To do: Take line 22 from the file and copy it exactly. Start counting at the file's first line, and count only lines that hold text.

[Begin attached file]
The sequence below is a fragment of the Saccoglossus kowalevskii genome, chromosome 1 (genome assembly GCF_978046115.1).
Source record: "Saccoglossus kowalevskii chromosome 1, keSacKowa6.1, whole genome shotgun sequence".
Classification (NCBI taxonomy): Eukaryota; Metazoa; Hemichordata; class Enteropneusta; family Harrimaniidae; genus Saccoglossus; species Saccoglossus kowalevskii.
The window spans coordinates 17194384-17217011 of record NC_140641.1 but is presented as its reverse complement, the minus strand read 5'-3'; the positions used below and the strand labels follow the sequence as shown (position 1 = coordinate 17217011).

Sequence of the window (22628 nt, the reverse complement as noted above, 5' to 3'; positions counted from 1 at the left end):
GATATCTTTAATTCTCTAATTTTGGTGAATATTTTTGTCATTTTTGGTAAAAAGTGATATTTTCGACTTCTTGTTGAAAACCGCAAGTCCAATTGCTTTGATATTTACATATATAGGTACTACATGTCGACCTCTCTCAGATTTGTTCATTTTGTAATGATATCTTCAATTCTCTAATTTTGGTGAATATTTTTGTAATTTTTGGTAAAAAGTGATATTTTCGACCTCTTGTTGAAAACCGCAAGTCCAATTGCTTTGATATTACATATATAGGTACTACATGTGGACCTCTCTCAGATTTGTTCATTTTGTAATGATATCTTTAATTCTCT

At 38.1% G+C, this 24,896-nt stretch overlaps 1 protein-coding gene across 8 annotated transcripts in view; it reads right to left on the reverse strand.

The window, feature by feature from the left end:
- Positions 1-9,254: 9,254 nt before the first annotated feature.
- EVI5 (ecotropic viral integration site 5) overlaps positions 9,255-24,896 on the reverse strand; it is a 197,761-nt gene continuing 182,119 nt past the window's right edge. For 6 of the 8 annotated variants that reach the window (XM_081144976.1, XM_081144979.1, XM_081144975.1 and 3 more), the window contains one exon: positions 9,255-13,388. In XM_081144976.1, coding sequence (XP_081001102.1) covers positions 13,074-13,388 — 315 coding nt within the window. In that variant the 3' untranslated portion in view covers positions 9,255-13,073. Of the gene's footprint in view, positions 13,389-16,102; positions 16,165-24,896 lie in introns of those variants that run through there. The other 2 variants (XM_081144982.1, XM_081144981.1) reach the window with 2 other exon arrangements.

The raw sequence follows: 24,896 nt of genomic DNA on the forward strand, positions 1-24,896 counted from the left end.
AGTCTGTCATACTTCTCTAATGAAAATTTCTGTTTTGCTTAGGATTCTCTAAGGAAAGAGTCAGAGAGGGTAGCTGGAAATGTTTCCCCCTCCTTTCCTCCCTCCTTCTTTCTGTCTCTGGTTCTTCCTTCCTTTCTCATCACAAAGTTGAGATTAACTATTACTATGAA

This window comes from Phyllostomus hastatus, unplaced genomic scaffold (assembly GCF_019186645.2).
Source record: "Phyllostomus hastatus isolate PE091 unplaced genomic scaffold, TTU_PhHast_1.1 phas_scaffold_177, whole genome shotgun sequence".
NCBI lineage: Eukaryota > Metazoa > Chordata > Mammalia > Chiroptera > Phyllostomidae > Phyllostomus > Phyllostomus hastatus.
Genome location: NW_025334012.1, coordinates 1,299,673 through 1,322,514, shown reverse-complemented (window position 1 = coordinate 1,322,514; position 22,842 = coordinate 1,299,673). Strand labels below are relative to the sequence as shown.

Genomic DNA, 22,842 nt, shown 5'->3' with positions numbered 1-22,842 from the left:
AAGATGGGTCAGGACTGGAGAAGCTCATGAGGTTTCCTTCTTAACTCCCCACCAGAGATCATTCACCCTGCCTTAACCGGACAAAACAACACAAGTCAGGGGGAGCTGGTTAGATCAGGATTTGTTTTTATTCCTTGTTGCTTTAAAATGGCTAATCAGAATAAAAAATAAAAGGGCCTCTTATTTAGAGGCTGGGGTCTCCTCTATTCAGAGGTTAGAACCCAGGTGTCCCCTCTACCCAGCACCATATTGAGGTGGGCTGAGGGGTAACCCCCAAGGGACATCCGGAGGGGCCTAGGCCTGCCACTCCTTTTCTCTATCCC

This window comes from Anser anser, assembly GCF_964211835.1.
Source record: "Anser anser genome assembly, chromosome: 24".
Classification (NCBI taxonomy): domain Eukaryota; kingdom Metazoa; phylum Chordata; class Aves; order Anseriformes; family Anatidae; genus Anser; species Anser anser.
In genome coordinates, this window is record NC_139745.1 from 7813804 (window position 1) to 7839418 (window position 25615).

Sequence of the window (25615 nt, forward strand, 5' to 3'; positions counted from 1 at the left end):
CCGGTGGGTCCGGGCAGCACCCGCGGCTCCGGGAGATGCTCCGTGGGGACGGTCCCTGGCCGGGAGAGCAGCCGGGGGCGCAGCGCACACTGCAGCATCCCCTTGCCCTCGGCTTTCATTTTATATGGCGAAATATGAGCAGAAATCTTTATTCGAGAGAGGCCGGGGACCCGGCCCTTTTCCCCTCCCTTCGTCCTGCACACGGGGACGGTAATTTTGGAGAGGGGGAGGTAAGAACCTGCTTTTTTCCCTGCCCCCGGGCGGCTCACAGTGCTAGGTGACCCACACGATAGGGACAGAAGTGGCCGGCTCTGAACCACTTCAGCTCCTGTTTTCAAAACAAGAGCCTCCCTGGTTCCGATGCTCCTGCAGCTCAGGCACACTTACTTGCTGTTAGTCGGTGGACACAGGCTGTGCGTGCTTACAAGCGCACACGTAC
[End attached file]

In genome coordinates, this window is record NC_139745.1 from 7813804 (window position 1) to 7839418 (window position 25615).